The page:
Abdur Rehman bin Auf said, "Stay, and send the army; and the will of Allah in respect of your wishes will be manifested in the fortunes of your army. If it is defeated, it will not be your defeat; but if you are killed or defeated, it would be a humiliation and a terrible blow to Muslim prestige."
After discussion, and the weighing of the pros and cons the consensus emerged in favour of the view advocated by Abdur Rahman bin Auf.
The Caliph next sought advice to the person who should be appointed as tbe Commander-in-Chief of the Muslim forces in Iraq Abdur Rahman bin Auf proposed the name of Saad bin Abi Waqas.
Saad bin Abi Waqas was at that time the Governor of Nejd. He was one of the earliest converts to Islam. He was among the 'Ashra Mubashara', the Ten Companions who had been given the news of Paradise in their life time. He was the only man to whom the Holy Prophet had said, "I sacrifice my father and mother to you." He was the maternal uncle of the Holy Prophet.
Umar said, "I know that Sand is a brave man He fought at Badr and Uhud. My only anxiety is that he does not have sufficient knowledge about the strategy of war."
Othman said, Saad should be appointed to the command, and he should be instructed to seek counsel from men of experience and knowledge of war, and not act without their advice." This view was endorsed by all and ultimately agreed to.
The following day Umar ordered a congregation of the army at Sirar, and addressed them as follows:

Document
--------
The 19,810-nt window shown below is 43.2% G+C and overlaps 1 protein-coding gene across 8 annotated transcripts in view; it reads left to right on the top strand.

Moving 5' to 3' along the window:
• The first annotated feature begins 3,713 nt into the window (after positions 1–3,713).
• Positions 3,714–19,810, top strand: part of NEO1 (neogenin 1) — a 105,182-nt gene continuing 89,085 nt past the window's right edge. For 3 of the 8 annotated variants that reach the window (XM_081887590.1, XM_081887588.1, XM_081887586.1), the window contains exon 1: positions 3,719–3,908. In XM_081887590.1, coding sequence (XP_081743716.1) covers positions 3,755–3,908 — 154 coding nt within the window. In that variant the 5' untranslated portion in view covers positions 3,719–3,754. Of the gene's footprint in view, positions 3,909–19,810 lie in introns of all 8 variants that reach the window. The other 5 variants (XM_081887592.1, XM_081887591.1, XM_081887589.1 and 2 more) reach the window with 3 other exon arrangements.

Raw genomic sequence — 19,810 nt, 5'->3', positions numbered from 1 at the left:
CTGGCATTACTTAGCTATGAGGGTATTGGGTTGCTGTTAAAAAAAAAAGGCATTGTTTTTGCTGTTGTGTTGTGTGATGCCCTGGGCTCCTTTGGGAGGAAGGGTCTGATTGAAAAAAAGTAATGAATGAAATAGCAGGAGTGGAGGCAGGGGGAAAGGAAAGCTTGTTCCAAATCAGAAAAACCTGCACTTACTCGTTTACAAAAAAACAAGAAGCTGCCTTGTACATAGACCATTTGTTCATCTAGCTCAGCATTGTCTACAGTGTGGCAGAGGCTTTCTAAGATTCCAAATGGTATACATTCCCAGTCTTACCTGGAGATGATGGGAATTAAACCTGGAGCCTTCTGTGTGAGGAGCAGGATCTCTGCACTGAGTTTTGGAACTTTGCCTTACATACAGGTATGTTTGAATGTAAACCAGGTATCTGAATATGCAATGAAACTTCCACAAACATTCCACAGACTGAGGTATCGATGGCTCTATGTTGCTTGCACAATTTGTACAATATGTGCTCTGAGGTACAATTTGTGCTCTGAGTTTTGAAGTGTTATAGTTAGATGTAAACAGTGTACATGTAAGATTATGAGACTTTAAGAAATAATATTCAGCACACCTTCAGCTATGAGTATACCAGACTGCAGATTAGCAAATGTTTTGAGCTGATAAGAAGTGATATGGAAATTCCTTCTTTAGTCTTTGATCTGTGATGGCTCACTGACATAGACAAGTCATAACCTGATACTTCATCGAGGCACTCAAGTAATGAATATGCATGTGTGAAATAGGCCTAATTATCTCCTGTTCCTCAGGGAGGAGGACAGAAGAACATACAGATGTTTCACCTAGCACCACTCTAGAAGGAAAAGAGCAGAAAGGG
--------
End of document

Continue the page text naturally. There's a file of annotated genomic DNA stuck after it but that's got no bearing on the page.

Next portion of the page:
"Lo! Allah Most High and Mighty has gathered his people to Islam and his joined their hearts and made them brothers one to another. The Muslims are like one body of which the entire body suffers, if any part suffers. It is incumbent upon the Muslims to decide their affairs in a council of men of judgement. The troops must follow the one appointed to command by mutual agreement and consent; and the one appointed to command must accept the decision of men of judgement in the strategy of war. O people, I am just one of you, but men of judgement have dissuaded me from going with you. I have decided to remain here, and send another person in command; and I have consulted all in this matter."
Saad was called from Nejd, and as he appeared before Umar, the Caliph said:
"I have appointed you Commander of the war in Iraq. Remember my words for you are proceeding on a difficult and fearful mission in which right can only prevail."
In May 636 A.D., Saad bin Abi Waqas marched from the Sirar camp with an army of 4,000 men. At the time of departure Umar prayed for the success of the mission they had undertaken. His parting instruction to Saad was:
"Stop when you get to Zarud and disperse in the region. Urge the people there to join you ami take all who have courage, intelligence, strength and weapons."
Umar promised that he would send more and more of help. He said that he would hurl every chief, every noble, and every warrior in Arabia against the Persians.
As the army under the command of Saad marched past Umar, the Caliph raised his hands in prayers and said:
"O Mighty Allah! These people are going to fight in your way. Bless them with victory."